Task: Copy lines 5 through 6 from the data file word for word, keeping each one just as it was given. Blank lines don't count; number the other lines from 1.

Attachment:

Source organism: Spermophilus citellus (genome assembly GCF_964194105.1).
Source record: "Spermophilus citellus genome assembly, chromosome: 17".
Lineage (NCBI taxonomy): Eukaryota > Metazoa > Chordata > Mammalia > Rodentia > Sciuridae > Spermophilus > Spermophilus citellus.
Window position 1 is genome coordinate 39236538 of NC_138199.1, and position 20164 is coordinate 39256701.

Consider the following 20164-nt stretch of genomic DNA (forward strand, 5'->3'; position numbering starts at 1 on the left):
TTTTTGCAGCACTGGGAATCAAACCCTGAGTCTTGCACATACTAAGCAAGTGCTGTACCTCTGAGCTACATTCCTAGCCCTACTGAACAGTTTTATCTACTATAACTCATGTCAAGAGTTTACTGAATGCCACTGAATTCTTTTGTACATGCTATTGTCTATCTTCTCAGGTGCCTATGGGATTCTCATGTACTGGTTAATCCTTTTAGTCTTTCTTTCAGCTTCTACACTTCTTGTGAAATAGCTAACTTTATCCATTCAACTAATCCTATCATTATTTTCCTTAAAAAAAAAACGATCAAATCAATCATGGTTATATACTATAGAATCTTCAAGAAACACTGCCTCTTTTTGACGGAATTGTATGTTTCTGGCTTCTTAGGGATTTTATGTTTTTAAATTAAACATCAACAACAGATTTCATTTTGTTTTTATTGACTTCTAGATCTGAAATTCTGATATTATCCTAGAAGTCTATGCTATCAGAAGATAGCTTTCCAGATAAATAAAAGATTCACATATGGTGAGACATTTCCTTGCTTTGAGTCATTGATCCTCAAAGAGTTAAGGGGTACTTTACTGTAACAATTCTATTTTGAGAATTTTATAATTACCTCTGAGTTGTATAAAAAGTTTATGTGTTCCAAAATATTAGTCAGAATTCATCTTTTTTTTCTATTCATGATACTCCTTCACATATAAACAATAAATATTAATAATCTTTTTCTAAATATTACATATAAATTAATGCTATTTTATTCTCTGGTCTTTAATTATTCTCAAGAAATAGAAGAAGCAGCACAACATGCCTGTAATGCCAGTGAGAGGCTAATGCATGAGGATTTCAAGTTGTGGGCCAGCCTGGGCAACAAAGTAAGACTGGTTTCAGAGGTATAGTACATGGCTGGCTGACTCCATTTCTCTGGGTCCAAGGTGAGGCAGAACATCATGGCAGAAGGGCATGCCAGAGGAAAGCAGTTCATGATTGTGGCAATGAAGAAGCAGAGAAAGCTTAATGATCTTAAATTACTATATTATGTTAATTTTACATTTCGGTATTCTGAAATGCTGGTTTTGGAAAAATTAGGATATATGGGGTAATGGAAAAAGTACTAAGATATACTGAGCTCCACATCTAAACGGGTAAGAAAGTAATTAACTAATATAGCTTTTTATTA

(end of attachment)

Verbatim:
Consider the following 20164-nt stretch of genomic DNA (forward strand, 5'->3'; position numbering starts at 1 on the left):
TTTTTGCAGCACTGGGAATCAAACCCTGAGTCTTGCACATACTAAGCAAGTGCTGTACCTCTGAGCTACATTCCTAGCCCTACTGAACAGTTTTATCTACTATAACTCATGTCAAGAGTTTACTGAATGCCACTGAATTCTTTTGTACATGCTATTGTCTATCTTCTCAGGTGCCTATGGGATTCTCATGTACTGGTTAATCCTTTTAGTCTTTCTTTCAGCTTCTACACTTCTTGTGAAATAGCTAACTTTATCCATTCAACTAATCCTATCATTATTTTCCTTAAAAAAAAAACGATCAAATCAATCATGGTTATATACTATAGAATCTTCAAGAAACACTGCCTCTTTTTGACGGAATTGTATGTTTCTGGCTTCTTAGGGATTTTATGTTTTTAAATTAAACATCAACAACAGATTTCATTTTGTTTTTATTGACTTCTAGATCTGAAATTCTGATATTATCCTAGAAGTCTATGCTATCAGAAGATAGCTTTCCAGATAAATAAAAGATTCACATATGGTGAGACATTTCCTTGCTTTGAGTCATTGATCCTCAAAGAGTTAAGGGGTACTTTACTGTAACAATTCTATTTTGAGAATTTTATAATTACCTCTGAGTTGTATAAAAAGTTTATGTGTTCCAAAATATTAGTCAGAATTCATCTTTTTTTTCTATTCATGATACTCCTTCACATATAAACAATAAATATTAATAATCTTTTTCTAAATATTACATATAAATTAATGCTATTTTATTCTCTGGTCTTTAATTATTCTCAAGAAATAGAAGAAGCAGCACAACATGCCTGTAATGCCAGTGAGAGGCTAATGCATGAGGATTTCAAGTTGTGGGCCAGCCTGGGCAACAAAGTAAGACTGGTTTCAGAGGTATAGTACATGGCTGGCTGACTCCATTTCTCTGGGTCCAAGGTGAGGCAGAACATCATGGCAGAAGGGCATGCCAGAGGAAAGCAGTTCATGATTGTGGCAATGAAGAAGCAGAGAAAGCTTAATGATCTTAAATTACTATATTATGTTAATTTTACATTTCGGTATTCTGAAATGCTGGTTTTGGAAAAATTAGGATATATGGGGTAATGGAAAAAGTACTAAGATATACTGAGCTCCACATCTAAACGGGTAAGAAAGTAATTAACTAATATAGCTTTTTATTA